Survey: Unique Challenges of Military Life Call for Tailored Family Financial Readiness Solutions

Written by Mike Senecal, Edited by Lillian Guevara-Castro, Published June 20, 2024

Three-quarters of Armed Forces Bank‘s retail employees have a connection to the military. That tells you something about the bank’s commitment to serving active-duty and veteran military members.

The Armed Forces Bank website states, “We express through our own service our appreciation for the uniqueness that comes with the military way of life.”

Armed Forces Bank welcomes service people, veterans, U.S. defense personnel, families, dependents, and all who wish to further the bank’s mission regardless of military connection.

Founded in 1907 as Army National Bank and headquartered in Fort Leavenworth, Kansas, today’s Armed Forces Bank promotes strength through unity by reaching out to financial consumers with products and services designed to help them succeed.

Part of doing that involves knowing more about the concerns of its constituency. Armed Forces Bank recently commissioned a survey to understand the challenges military families face in keeping households stable and financially strong.

Released in May 2024, the “Military Family Financial Readiness Report” examines financial product usage, the importance of homeownership, challenges faced, provider satisfaction, and preferred resources to assess how military service impacts financial habits.

Tom McLean, SVP and Regional Military Executive, and Jodi Vickery, EVP and Director of Military Consumer Banking, host the bank’s “Militarily Speaking” podcast, which highlights nonprofits serving the military community and the profound social challenges some current and former members face.

McLean and Vickery applauded the new survey as expressing the bank’s continuing commitment to service people.

“There’s a connection between financial readiness and the challenges of frequent relocations during a military career,” McLean said. “This survey ensures we’re hitting the mark and addressing what’s important.”

“It reveals the story of a military life in charts and graphs,” Vickery said. “It formalizes things we have believed and have been acting on. You see that in the evolution of our products.”

Products to Handle Sudden Financial Challenges

The survey’s product usage data suggests that military families can improve their financial planning and wealth-building strategies. Respondents’ intense desire for homeownership points to its status as a crucial aspect of the American Dream.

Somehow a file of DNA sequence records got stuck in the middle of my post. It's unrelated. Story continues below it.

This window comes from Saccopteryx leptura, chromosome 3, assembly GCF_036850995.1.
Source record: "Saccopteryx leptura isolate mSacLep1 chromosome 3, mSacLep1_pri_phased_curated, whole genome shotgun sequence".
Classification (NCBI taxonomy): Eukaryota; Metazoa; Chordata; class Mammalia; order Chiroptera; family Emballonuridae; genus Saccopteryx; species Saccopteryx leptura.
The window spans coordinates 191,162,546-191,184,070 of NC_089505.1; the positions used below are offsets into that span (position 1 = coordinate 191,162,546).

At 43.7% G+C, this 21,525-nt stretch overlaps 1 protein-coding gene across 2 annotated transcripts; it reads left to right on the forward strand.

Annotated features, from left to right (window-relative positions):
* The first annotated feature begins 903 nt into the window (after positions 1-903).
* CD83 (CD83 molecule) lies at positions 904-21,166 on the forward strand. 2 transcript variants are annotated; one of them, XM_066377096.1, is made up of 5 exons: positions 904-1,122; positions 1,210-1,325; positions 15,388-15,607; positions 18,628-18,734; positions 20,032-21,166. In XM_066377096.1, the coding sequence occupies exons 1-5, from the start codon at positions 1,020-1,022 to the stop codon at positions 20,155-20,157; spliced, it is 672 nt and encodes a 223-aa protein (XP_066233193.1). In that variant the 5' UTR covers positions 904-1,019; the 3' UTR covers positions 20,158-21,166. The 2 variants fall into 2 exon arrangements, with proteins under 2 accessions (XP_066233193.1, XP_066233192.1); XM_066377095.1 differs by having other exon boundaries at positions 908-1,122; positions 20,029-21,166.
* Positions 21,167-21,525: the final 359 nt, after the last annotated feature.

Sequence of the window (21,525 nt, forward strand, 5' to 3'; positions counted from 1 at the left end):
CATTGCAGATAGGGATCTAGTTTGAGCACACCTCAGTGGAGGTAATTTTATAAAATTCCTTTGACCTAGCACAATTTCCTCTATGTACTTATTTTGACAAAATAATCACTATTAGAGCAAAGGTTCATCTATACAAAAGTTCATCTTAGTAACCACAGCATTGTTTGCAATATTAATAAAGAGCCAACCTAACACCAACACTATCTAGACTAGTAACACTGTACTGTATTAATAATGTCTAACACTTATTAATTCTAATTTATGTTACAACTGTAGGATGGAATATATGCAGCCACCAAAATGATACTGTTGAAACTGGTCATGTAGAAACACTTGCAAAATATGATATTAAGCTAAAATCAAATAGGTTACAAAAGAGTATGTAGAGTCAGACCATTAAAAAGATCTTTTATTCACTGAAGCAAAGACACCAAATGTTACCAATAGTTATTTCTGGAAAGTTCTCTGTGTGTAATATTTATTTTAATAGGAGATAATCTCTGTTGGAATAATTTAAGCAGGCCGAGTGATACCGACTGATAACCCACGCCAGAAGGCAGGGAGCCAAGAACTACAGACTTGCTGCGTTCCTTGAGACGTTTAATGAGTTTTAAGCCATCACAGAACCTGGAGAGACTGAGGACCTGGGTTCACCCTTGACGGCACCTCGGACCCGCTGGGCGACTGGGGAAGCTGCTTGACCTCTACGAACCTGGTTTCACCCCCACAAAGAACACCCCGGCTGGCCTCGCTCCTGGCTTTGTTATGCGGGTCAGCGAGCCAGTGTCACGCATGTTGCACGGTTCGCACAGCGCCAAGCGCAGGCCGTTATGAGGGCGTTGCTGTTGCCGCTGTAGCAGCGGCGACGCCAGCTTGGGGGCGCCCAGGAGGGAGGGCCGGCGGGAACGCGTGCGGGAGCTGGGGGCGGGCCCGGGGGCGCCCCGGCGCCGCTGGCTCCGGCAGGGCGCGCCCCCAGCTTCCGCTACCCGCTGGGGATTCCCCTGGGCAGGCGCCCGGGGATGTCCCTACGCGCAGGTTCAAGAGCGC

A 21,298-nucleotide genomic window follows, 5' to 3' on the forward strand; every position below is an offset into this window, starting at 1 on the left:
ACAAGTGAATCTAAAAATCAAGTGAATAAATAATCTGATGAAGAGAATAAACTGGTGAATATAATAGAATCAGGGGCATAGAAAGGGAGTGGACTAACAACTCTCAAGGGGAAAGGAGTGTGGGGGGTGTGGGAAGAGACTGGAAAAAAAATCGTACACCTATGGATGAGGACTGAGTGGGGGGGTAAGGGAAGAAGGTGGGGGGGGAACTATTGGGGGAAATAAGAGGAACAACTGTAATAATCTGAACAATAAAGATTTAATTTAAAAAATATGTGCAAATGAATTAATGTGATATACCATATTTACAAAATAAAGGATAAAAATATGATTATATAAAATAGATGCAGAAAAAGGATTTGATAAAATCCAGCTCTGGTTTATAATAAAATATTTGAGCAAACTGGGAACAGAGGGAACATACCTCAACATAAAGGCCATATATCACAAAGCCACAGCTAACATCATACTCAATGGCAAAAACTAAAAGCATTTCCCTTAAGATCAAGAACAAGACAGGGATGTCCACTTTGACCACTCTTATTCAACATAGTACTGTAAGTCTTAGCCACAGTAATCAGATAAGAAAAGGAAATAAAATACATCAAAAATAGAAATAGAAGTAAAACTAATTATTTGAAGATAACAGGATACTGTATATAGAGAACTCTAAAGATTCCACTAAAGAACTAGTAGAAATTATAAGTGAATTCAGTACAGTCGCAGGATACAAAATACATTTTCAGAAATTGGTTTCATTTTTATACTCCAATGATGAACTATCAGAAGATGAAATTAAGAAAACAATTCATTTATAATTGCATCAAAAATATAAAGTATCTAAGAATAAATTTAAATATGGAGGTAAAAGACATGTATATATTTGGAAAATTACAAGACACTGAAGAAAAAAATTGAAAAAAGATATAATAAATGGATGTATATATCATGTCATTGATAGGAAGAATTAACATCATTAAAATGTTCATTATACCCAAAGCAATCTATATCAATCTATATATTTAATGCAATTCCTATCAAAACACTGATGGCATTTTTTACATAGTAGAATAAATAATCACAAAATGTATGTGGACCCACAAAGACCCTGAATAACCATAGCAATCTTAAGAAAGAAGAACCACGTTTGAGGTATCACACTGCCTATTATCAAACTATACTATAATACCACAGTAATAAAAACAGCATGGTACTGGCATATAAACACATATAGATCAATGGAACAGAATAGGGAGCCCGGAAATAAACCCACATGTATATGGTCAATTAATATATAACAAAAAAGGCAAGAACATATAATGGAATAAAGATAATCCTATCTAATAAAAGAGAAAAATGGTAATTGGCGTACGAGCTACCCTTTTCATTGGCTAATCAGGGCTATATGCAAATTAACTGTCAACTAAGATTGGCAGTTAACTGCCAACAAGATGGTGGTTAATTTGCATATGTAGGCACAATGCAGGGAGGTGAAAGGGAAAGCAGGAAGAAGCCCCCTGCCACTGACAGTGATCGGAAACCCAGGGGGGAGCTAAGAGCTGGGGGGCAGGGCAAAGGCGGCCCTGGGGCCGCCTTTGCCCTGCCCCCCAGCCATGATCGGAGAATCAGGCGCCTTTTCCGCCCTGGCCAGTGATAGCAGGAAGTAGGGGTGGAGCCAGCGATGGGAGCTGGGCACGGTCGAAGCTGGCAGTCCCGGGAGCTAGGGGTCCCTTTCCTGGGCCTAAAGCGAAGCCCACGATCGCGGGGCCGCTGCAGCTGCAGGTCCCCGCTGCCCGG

With an economy buffeted by inflation, consumer uncertainty, and high interest rates, many bank customers grapple with low income, debt, lack of knowledge, and unexpected expenses.

Respondents also highlighted low fees as the most essential aspect of a bank’s services, even ahead of customer service, online banking features, interest rates, and branch accessibility.

For the third year in a row, the Armed Forces Bank team at Fort Lewis, near Tacoma, Washington, sponsored USO Northwest’s Operation Popsicle at Joint Base Lewis-McChord’s Rainier Elementary School, distributing 648 popsicles to delighted students.

Armed Forces Bank’s Access Freedom Checking Account fits the bill with no monthly fee or minimum balance required. The account includes an early paycheck deposit service, free overdraft protection when linked to a savings account, and no-fee access to 38,000 ATMs.

“Consumers without a lot of discretionary income don’t want that chipped away through bank fees,” Vickery said.

Credit access is a key to financial flexibility. Armed Forces Bank’s Credit Builder Secured Visa Credit Card gives customers an inside track to the wealth-building potential of greater liquidity.

With a credit limit between $300 and $3,000, no application fee, and no over-limit fee, the card automatically reports activity to three main credit bureaus.

“When users charge recurring expenses and pay them off monthly, they start to build some good history on that credit report right out of the gate,” Vickery said. “They’re setting themselves up for success as other financial or borrowing needs arise.”

The bank’s Access Loan provides a source of longer-term credit for families looking to make a big purchase, pay off debt, fund home improvements, or cover unplanned expenses.

The Access Loan looks beyond credit scores to find other reasons to connect families with needed resources.

“We look broadly at financial behavior to get a full picture of a person’s credit risk,” Vickery said. “That allows us to extend credit to more people than a traditional bank or a credit union might.”



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